The board, its composition and evaluation of performance is central to corporate governance. Increased scrutiny by the regulator has recently focused on the activities of the Board and its committees, issuing over 65 governance rulings following downgrades over the last 40 month or so. Many of the downgrades have been due to the regulator recognising where boards do not have a robust grip on the business, or a thorough understanding of the expectations placed on the organisation or them as a Board. Risk, effective financial management, breech of the Code of Governance, lack of the appropriate skills on the board, and lack of board review have all been cited as reasons for downgrades.
All Boards, and their committees, benefit from regular independent evaluations, in particular subsidiary Boards or committees are often training grounds for main company Boards and getting into good governance practices at subsidiary and committee level can pay dividends later on.
Board evaluations can bring tremendous benefits and a properly conducted evaluation can contribute significantly to performance improvements on three levels: organisational; Board and individual member level.
One of the main goals of Board evaluation is to enable Boards to purposefully identify and surmount the barriers that impede their effectiveness. Establishing an effective process for Board evaluation can send a positive signal that Board members are committed to doing their best and are prepared to undergo detailed scrutiny in the endeavor to be the best that they can be.
The NHF Code of Governance, which has been adopted by the majority of registered providers, states that:
“Governance is about organisational vision, mission, clarity of purpose and effectiveness. As such, good governance enhances organisational reputation, and ensures better results are achieved”.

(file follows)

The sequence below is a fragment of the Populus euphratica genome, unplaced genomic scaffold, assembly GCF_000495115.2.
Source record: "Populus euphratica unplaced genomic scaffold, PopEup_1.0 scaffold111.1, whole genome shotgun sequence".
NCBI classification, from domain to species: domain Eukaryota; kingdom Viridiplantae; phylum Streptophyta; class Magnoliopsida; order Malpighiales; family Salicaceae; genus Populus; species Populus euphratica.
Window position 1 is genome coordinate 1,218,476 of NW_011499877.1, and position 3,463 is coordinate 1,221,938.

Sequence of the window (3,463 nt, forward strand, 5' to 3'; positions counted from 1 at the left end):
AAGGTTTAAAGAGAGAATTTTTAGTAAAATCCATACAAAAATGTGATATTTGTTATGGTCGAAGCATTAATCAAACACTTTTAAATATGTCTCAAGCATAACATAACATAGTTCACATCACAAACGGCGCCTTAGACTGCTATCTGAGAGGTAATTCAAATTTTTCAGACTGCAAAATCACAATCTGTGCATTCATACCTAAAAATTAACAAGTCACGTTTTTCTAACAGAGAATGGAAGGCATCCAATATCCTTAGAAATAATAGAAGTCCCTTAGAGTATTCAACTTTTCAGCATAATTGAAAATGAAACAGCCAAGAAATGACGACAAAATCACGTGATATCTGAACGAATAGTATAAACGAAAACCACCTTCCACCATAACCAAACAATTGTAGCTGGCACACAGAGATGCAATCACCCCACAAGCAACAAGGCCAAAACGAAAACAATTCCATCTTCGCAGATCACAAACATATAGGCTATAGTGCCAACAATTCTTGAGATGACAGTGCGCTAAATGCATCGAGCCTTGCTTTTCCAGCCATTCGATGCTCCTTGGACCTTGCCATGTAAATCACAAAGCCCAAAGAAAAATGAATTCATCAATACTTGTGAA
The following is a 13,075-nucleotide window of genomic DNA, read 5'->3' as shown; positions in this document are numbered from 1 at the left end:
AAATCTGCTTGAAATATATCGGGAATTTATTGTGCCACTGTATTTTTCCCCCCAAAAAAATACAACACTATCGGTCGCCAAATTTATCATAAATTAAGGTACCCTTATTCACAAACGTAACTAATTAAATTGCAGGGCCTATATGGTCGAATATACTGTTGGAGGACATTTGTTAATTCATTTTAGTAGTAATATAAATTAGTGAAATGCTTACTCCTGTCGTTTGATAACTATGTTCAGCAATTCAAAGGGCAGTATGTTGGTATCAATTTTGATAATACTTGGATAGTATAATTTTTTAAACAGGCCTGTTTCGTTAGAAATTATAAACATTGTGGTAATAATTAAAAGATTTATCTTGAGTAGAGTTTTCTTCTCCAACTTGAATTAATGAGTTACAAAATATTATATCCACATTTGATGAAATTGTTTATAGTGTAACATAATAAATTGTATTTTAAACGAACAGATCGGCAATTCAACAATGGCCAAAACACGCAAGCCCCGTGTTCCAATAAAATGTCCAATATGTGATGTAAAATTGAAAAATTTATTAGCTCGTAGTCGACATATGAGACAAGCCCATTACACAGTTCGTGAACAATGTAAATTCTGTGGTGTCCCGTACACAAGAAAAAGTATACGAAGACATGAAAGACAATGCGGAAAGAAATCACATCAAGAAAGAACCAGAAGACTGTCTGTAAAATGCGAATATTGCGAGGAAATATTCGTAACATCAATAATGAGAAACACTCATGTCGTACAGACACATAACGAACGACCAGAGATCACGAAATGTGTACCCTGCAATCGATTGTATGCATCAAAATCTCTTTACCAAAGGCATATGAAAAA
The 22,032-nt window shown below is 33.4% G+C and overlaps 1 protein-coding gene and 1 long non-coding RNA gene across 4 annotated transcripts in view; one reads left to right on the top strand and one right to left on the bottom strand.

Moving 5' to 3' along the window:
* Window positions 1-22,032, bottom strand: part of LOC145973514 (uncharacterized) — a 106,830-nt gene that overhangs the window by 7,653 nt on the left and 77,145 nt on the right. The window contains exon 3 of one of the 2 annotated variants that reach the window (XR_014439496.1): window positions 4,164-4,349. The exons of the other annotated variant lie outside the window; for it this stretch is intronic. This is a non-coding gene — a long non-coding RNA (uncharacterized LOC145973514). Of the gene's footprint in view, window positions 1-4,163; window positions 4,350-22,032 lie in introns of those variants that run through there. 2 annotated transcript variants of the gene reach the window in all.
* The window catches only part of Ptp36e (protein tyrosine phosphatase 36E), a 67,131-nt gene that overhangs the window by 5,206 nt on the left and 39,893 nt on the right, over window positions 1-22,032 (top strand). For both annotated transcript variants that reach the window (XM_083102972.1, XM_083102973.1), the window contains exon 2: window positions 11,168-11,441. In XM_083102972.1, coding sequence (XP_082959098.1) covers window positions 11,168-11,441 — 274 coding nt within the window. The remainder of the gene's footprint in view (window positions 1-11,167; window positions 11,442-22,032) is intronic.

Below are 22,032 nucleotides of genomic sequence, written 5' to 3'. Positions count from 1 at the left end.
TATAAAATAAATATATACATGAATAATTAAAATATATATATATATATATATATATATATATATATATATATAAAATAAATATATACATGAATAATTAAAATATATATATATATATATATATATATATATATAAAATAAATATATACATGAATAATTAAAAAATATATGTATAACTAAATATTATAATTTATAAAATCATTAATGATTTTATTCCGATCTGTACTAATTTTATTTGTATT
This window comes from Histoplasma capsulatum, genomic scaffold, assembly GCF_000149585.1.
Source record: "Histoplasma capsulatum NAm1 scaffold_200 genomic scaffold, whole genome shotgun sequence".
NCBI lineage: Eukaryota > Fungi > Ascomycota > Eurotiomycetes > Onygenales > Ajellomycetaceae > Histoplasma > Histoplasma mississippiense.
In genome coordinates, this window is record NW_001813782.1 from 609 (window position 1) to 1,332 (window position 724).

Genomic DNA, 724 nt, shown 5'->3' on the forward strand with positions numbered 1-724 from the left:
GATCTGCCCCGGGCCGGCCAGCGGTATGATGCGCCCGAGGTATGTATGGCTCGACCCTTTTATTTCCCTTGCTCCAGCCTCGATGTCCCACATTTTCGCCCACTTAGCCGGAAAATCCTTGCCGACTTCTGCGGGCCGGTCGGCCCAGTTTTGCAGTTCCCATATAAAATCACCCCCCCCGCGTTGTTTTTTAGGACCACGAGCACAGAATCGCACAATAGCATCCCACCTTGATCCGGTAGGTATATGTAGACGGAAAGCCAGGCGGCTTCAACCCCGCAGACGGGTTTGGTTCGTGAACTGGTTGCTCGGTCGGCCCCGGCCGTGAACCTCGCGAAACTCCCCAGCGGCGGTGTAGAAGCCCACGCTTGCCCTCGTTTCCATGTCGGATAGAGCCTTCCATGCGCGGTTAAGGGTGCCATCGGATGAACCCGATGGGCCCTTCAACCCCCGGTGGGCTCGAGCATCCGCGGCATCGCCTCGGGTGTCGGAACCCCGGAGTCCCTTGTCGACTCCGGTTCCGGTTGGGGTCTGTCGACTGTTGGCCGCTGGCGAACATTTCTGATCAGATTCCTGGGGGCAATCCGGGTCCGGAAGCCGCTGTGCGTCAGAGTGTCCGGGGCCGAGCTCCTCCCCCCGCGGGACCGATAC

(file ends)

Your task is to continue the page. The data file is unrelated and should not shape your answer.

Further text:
An effective Board provides the organisational vision, mission, clarity of purpose and effectiveness essential for good governance and leadership by:
- Understanding its role
- Ensuring delivery of the organisation’s objectives
- Working effectively individually and as a team
- Exercising effective control
- Acting with integrity
- Being open and accountable
To ensure that the Board is meeting these objectives it is important that regular robust reviews take place to consider the roll and effectiveness of the Board as a collective of individual Board members.
This can take a number of forms including individual Board member appraisal, collective appraisal of the Board as a whole, Board observation exercises and more thorough governance reviews, with many organisations choosing an approach that uses a number of these methods over a period of time to help assess the Boards performance in a number of different ways. Many Boards find that although they have been successful in attracting some high performing Board members, collectively their performance can be lacking, and experience shows that a successful Board is not guaranteed by just bringing together successful people.
Most organisations choose to use an external independent consultant to perform this role and the benefits of this include; capitalising on their expertise in Board responsibilities; independent objectivity; and anonymity for Board members. The filter provided by the consultant ensures that the qualitative views of Board members are balanced and anonymised, enabling them to give a much truer assessment of the Board’s strengths and weaknesses and a steer as to how to improve. It also demonstrates to the regulator that the organisation is aware of the benefits of independent review and is open to constructive criticism with the objective of improving and strengthening the governance of their business.
If a Board appraisal is to be a meaningful exercise which delivers value to the organisation and avoids being a tick-box compliance exercise for compliance’ sake, it should be carried out by a trusted independent external consultant, and EMA is able to offer a wide range of tailored review processes for their clients to help them meet their needs.
Zoe Wortley, Director of Governance and Strategy at EMA